Heidi Dening: I love that. Justin, there’s two world records. It must be this kind of feeling in the tummy that number three is a good number. There’s a hat trick to be made. So, what is going to come up? What is on the charts? What are you thinking about?
Justin Jones: Look. I’m thinking about a lot of things. I’m thinking about a lot of things. So, the hard thing is this is what makes it hard to plan is with what is going on with coronavirus, most of the ideas I have had, to actually to go travel somewhere and do other trips and journeys. One day, I want to panel, so row a boat across the Pacific. I want to sail around the world with my family. We want to do a big cycle trip down in New Zealand because we have now got two kids. One that is sort of nine months old now.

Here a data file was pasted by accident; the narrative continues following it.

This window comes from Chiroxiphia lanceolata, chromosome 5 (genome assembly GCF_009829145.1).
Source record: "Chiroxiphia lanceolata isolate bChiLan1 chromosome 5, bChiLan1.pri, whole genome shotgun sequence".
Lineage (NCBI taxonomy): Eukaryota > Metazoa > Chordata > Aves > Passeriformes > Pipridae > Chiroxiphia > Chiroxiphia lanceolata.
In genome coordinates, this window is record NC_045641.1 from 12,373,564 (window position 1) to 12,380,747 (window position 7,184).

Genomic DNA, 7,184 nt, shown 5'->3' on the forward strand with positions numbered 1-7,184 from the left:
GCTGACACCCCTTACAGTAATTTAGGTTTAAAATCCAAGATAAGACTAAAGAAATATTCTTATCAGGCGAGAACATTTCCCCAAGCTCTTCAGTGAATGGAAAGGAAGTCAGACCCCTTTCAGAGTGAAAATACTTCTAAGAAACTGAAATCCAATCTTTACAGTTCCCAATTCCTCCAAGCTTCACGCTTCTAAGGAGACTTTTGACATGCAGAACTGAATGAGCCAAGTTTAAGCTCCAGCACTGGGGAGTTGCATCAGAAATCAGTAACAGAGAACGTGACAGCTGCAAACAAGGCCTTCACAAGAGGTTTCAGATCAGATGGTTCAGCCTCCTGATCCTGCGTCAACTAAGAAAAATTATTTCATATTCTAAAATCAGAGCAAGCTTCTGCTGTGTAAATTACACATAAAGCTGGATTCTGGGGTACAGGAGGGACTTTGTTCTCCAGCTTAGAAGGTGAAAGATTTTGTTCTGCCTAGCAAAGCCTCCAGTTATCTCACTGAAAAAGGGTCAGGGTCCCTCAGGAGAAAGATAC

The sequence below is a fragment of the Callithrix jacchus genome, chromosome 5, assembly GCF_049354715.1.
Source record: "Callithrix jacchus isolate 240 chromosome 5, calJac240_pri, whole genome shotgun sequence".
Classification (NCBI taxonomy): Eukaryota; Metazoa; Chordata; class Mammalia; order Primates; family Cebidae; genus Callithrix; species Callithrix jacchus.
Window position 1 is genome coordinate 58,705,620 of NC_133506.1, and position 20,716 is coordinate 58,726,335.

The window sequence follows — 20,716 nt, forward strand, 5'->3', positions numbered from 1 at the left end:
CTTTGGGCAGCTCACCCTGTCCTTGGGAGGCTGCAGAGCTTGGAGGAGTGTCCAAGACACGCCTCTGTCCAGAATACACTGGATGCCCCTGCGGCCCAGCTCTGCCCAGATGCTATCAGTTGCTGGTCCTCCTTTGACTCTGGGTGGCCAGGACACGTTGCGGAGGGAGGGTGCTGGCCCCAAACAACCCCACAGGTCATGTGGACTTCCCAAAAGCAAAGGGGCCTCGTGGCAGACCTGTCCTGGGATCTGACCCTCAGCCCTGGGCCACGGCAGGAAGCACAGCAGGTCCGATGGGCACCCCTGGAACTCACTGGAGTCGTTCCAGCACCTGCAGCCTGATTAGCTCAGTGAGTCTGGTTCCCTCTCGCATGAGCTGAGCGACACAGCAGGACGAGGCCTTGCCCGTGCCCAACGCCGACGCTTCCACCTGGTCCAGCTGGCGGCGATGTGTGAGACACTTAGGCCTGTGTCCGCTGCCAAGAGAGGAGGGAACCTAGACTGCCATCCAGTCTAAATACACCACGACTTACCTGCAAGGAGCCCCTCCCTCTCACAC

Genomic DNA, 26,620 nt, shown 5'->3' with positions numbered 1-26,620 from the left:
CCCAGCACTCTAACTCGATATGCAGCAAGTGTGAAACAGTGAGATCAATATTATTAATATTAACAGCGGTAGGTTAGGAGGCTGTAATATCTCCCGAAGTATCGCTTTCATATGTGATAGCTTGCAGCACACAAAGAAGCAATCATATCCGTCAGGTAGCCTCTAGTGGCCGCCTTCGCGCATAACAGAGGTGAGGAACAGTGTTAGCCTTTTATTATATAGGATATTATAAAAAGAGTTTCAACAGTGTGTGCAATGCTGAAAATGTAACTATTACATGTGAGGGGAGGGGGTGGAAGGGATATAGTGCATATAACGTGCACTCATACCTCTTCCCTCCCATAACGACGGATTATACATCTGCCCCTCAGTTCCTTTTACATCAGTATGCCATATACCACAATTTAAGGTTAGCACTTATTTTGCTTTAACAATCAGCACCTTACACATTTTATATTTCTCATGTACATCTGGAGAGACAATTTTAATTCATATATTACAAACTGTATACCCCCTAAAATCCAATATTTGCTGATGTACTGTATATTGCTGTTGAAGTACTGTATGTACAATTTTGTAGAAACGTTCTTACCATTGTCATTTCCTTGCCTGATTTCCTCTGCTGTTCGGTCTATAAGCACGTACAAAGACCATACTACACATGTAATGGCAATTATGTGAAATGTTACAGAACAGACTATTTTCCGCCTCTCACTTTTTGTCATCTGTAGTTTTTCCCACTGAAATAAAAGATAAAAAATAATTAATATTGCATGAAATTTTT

So, there’s a lot of things, but I’m not committing to anything. We do have a young family. It’s very hard balancing adventure with family, so that is part of the reason why we’re on that last trip as a family.
Heidi Dening: Now, you have just put up a question from Magdalene. It’s a super question she just said. Basically that is really easy for me to say about leaning into the whole discomfort, but what tools do you use to block out the noise?
Justin Jones: One of the biggest things that I have used in my expedition is actually to reframe the situation. So, reframe and actually compare. The power of comparison I think is quite a powerful tool.
So, down in Antarctica, towards the back end of the trip, I would lose 30 kilos worth of weight, was bleeding every time I went to the bathroom and was in incredible amounts of pain. I have never been that hungry in my life. I would get into the tent and I would break down and cry. I would. I would feel like a broken human being and I did not know how I could continue.